He thought that both opinions were just, and not inconsistent, though
the gentlemen had differed about them.
He thought that a general tax on all
taxable property was a direct tax,
because it was paid without being recompensed by the consumer.'
| Albert Gallatin, in his
Sketch of the Finances of the United States, published in November,
1796, said: 'The most generally received opinion, however, is that, by direct taxes in the
constitution, those are meant which are raised on
the capital or revenue of the people; by indirect, such as are
on their expense.
| The general line of
observation was obviously influenced by Mr. Hamilton's brief for the
government, in which he said: 'The following are presumed to be the
only direct taxes: Capitation
or poll taxes, taxes on lands and
buildings, general assessments,
whether on the whole property of
individuals, or on their whole real or personal estate.
All else must, of necessity, be considered as indirect taxes.' 7
Hamilton's Works (Lodge's Ed.) 332.
| Mr. Hamilton also argued:
'If the meaning of the word 'excise' is to be sought in a British
statute, it will be found to include the duty on carriages, which is
there considered as an 'excise.' ... An argument results from this,
though not perhaps a conclusive one, yet, where so important a
distinction in the constitution is to be realized, it is fair to seek
the meaning of terms in the statutory language of that country from
which our jurisprudence is derived.' 7 Hamilton's Works
(Lodge's Ed.) 333.
If the question had
related to an income tax, the reference would have
been fatal, as such taxes have
been always classed by the law of Great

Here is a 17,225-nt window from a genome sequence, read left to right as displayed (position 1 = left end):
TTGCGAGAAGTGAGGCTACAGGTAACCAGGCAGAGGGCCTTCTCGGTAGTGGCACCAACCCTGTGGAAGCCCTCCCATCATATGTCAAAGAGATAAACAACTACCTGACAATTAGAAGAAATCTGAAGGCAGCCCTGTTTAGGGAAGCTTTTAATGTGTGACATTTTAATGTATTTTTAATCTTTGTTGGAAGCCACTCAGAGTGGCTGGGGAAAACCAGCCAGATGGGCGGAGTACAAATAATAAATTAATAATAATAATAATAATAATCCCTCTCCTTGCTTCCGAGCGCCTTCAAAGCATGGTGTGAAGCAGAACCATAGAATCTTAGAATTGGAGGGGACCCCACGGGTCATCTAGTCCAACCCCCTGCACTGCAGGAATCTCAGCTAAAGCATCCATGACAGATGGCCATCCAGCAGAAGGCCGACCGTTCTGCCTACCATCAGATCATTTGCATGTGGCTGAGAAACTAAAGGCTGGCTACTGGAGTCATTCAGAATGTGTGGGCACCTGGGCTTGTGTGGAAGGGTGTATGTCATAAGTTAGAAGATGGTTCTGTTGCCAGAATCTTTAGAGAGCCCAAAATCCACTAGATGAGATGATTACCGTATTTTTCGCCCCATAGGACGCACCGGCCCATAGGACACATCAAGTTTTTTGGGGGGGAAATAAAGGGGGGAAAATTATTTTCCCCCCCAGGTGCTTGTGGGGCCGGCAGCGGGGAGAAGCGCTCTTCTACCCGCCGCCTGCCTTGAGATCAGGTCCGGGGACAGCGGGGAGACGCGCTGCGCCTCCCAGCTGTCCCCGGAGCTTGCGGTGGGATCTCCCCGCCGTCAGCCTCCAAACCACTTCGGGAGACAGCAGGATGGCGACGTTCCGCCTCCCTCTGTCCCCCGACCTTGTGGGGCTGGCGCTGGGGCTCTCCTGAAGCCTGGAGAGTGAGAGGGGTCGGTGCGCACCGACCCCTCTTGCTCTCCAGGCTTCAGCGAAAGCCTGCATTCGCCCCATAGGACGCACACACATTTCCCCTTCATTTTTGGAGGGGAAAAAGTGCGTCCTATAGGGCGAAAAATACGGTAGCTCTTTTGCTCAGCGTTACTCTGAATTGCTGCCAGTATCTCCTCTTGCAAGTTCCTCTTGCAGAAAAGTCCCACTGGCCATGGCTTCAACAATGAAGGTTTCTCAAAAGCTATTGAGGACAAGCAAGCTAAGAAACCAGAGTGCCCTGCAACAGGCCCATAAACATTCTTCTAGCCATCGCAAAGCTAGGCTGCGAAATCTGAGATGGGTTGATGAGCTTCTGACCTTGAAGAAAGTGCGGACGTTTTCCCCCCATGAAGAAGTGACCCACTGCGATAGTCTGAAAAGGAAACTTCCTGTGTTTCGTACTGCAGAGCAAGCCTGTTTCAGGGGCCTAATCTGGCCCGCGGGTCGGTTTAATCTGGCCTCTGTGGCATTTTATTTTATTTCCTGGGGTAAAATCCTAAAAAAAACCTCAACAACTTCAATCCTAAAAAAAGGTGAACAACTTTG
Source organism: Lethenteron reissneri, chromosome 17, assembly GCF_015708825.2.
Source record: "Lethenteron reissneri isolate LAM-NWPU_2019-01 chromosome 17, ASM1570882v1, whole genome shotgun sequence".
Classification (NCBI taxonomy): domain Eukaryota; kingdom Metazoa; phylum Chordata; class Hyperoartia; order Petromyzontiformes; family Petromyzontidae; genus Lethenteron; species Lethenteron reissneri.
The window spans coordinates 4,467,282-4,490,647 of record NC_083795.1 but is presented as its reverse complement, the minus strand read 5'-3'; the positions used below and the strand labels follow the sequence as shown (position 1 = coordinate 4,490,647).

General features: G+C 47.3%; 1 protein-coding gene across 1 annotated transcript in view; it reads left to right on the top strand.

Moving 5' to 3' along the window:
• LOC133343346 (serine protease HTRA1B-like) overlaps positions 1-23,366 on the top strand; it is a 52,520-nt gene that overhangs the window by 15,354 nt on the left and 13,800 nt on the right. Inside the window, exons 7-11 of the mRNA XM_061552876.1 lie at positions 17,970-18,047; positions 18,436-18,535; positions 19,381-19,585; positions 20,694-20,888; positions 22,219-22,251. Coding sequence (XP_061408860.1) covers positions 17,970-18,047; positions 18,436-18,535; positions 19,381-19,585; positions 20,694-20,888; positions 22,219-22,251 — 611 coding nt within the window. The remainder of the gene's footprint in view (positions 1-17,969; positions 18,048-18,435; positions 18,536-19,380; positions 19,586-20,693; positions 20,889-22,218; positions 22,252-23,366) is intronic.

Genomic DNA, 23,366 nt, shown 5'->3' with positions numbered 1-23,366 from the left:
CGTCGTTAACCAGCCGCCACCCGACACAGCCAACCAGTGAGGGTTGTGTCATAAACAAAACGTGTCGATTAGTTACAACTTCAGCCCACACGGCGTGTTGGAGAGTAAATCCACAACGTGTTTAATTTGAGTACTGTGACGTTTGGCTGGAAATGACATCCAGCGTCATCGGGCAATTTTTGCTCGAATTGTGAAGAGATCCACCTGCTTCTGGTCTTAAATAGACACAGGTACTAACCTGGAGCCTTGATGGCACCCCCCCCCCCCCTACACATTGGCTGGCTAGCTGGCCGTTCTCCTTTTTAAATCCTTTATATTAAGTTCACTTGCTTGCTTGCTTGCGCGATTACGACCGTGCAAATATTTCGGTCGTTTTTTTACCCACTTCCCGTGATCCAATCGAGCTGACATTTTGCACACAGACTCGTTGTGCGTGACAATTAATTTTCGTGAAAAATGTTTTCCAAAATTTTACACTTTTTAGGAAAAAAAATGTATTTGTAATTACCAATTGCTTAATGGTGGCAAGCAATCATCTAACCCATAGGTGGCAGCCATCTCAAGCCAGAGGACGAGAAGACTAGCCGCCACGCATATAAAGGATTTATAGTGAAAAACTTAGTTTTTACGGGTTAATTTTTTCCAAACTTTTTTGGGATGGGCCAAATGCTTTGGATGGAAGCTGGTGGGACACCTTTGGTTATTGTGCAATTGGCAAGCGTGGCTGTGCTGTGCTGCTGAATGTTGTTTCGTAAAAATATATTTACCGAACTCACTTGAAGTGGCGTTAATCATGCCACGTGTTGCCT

Britain as direct taxes.
The Pollock court then sums
up the lengthy review of the history of direct tax discussion as
| From the foregoing it is
(1) that the distinction between
direct and indirect taxation was well
understood by the framers of the constitution and those who
(2) that, under the state system of taxation, all taxes on real estate
or personal property or the rents or income thereof were regarded as
(3) that the rules of apportionment and of uniformity were adopted in
view of that distinction and those systems;
(4) that whether the tax on carriages was direct or indirect was
disputed, but the tax was sustained as a tax on the use and an excise;
(5) that the original expectation was that the power of direct taxation
would be exercised only in extraordinary exigencies; and down to August
15, 1894, this expectation has been realized.
A direct tax is a tax on property. Property is
something you own.
- your Right to Life
- your Right to Liberty;
- your Right to Property;
- your body;
- your mind;
- your soul;
- your gold;
- your silver;
- your money;
- your Federal Reserve Notes;
- your personal property;
- your real property;
- your labor;
- your property traded for like valued property
- your revenue.
A Direct Tax is a tax on ANY
of the above listed property.
|The income tax is,
therefor, not a tax on income as
such, It is an excise tax with respect to certain activities and privileges which is measured by reference to the income
they produce. The
income is not the subject of the tax: it is the basis for determining the amount of tax.
Page 2580 House Congressional Record March 27, 1943
You have read the proof on
Page 2580 House Congressional Record March 27, 1943 in
chapter 3 that the "income" tax
is an "excise" tax and that the
tax is a "privilege" tax "measured" by the